December 30, 1959
UNIVERSAL-CYCLOPS STEEL CORPORATION.
Appeal, No. 67, March T., 1959, from judgment of Court of Common Pleas of Allegheny County, Jan. T., 1957, No. 2445, in case of Charles J. Fleck v. Universal-Cyclops Steel Corporation. Judgment affirmed. Ejectment. Adjudication filed granting defendant's motion for judgment on the pleadings, and judgment entered, opinion by MONTGOMERY, J.; NIXON, J., dissenting. Plaintiff appealed.
Louis Cooper, for appellant.
Mahlon E. Lewis, with him Gerald W. Weaver, and Lewis & Drew, for appellee.
Before Bell, Musmanno, Jones, Cohen, Bok and Mcbride, JJ.
[ 397 Pa. Page 648]
OPINION BY MR. JUSTICE BELL
Joseph McKeon was the owner in fee of a large tract of land in Allegheny County in 1885. In that year he conveyed to the Pittsburgh, Chartiers and
[ 397 Pa. Page 649]
Youghiogheny Railway Company a strip of land comprising 11.83 acres. The deed recited that for a consideration of $6,000 McKeon "granted ... and conveyed ... to the said Pittsburgh, Chartiers and Youghiogheny Railway Company*fn1 and to its successors and assigns for the uses and purposes of their railway and the construction of works connected therewith, a right-of-way through and over said land the whole distance of said railway through the same, ...."*fn2 The habendum clause provided: "TO HAVE AND TO HOLD THE SAID STRIPS OF LAND AND THE SAID RIGHTS and privileges and uses to the said Pittsburgh, Chartiers and Youghiogheny Railway Company, its successors and assigns, so long as the same shall be required for the uses and purposes of said Railway."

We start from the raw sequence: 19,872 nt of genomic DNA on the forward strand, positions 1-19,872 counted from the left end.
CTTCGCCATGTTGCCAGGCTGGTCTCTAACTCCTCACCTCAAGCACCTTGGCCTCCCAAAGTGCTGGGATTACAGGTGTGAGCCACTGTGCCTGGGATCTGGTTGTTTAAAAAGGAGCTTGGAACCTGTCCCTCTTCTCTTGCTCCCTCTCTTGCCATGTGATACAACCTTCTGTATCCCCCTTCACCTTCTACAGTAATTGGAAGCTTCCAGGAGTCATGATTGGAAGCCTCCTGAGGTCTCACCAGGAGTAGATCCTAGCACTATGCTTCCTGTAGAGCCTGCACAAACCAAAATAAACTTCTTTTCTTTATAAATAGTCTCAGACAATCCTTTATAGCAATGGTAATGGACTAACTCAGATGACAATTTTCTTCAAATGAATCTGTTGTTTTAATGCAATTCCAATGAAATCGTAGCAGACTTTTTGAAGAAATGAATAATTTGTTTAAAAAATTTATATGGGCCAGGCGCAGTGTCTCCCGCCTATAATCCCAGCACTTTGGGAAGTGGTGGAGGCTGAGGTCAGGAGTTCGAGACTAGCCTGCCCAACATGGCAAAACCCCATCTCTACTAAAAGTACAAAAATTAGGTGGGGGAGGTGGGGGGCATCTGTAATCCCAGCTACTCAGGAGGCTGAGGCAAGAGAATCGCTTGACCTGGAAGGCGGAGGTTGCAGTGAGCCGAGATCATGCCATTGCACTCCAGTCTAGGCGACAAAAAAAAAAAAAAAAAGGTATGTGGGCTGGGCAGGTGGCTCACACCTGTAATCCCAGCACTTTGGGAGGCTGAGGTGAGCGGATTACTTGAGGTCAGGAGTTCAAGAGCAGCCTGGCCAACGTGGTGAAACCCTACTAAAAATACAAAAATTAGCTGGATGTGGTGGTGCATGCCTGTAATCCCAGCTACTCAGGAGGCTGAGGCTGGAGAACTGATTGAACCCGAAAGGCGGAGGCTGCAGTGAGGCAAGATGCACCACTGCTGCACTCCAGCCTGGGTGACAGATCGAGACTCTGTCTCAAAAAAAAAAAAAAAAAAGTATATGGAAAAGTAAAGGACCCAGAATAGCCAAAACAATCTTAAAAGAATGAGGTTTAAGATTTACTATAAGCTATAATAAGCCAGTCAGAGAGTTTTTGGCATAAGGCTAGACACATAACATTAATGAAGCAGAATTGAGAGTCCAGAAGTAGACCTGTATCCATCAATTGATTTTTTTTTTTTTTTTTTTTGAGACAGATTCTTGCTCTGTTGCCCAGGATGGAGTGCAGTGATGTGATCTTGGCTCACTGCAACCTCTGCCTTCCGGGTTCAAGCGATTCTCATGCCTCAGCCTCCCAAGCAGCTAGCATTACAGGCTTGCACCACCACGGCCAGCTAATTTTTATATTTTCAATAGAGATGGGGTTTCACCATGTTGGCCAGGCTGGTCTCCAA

In 1923 Collier Land Company, which was a successor in title to McKeon, conveyed a portion of the larger tract of land to the Vanadium Corporation of America. The deed (pertinently) described the land conveyed as running "to the Westerly line of the right-of-way of the Pittsburgh, Chartiers and Youghiogheny Railroad;". In 1928 Collier Land Company conveyed still another portion of land to Vanadium, part of which was bounded by "the Westerly right-of-way of the Pittsburgh, Chartiers and Youghiogheny Railroad". The lands thus conveyed to Vanadium were subsequently conveyed to the defendant, Universal-Cylops Steel Corporation.*fn3 In 1940 Collier Land Company conveyed to Cyclops a tract of land, the eastern boundary of which was "the right-of-way of the Pittsburgh, Chartiers and Youghiogheny Railroad Company". Cyclops thus became the owner in fee simple of all the land on both sides of the Railway Company's right-of-way.